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You never stop learning as a therapy team

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After twenty years of involvement with animal assisted therapy, I never stop learning. That is what is so incredible about this journey.

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Over the years I learned that blind children knew Coco felt like cotton balls and that the cotton (and Coco) was white.

I learned that Benny has the saddest eyes from the children who understand sadness.

I learned that Kirby was a true survivor from those who have survived the most.

I learned that those who have the least want to give the most.

I learned that no two children or adults on the autism spectrum are the same.

I learned that no two dogs are the same.

After almost two years of weekly visits with Julian, I learned that I will never know enough. I will never fully understand his world, how he sees things, how he hears things, how he perceives things.

I will never fully understand how something he knew just a week ago is now locked in his databank.

How something no one knew he knows pops out in conversation!

How he can look at something forever and not seem to see it.

How he can all of a sudden say something so profound everyone in the room takes a breath.

And this week we learned that he learns visually.

We have been spending time writing his Dog Book and writing captions for pictures of dogs he has met and worked with and especially his friend, Benny.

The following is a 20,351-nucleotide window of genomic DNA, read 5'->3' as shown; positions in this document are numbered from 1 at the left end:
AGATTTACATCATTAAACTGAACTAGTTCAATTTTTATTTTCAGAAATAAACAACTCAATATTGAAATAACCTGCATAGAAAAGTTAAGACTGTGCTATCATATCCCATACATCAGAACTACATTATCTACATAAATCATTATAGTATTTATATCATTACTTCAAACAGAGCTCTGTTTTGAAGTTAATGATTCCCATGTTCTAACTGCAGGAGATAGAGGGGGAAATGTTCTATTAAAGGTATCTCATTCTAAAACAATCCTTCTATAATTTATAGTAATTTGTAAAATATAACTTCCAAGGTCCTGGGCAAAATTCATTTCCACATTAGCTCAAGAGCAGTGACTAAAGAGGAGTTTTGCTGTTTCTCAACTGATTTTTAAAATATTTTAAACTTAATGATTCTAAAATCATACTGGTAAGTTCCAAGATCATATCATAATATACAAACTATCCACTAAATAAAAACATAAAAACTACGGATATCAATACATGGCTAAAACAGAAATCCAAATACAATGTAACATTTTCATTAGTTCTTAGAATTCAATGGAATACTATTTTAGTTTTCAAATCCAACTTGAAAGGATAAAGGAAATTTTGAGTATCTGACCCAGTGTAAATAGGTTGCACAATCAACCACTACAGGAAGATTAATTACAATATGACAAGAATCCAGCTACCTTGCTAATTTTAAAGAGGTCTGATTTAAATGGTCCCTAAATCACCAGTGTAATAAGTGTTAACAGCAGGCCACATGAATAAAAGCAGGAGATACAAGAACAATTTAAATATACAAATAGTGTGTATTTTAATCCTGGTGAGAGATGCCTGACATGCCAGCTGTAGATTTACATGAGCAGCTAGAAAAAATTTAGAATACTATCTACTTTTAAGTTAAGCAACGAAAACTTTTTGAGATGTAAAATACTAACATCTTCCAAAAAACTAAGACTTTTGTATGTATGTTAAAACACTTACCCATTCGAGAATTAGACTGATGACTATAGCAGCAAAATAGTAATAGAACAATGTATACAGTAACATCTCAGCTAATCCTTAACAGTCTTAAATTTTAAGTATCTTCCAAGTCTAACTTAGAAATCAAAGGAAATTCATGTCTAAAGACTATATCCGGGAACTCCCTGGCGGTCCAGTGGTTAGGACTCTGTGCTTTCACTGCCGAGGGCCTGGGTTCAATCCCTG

He always looks at the picture first. Then he carves out a response to match the picture.

So this week, I wanted to see if he could make the connection and "fill in the blanks" without pictures.

No dogs this time.

Just words. Just a list he was asked to construct.

Name all the dogs he has met or come to know about.

The total is 17.

He struggled to come up with names without seeing the dog's photo first.

But he did it.

He got to about 12 on his list and he did an exceptional job. He did need some prompting and clues now and then, but he remembered dogs he met two years ago.

And I will never stop learning about my dogs. Benny especially.

How he can be so incredibly patient just waiting for Julian to say or do something, but at home be so impatient!

How he can move closer and closer to Julian without prompting just "because."

How he can look right into Julian's eyes as if to say "it's ok to look at people."

How he can let Julian get so close he can give him little kisses without scaring the child.

How he can wait forever for a treat because it can take that long for Julian to give it to him.

How the imperfect dog can be the perfect therapy dog.

So I hope we all continue to learn new things and appreciate every opportunity to meet new people, new dogs, new experiences head on.

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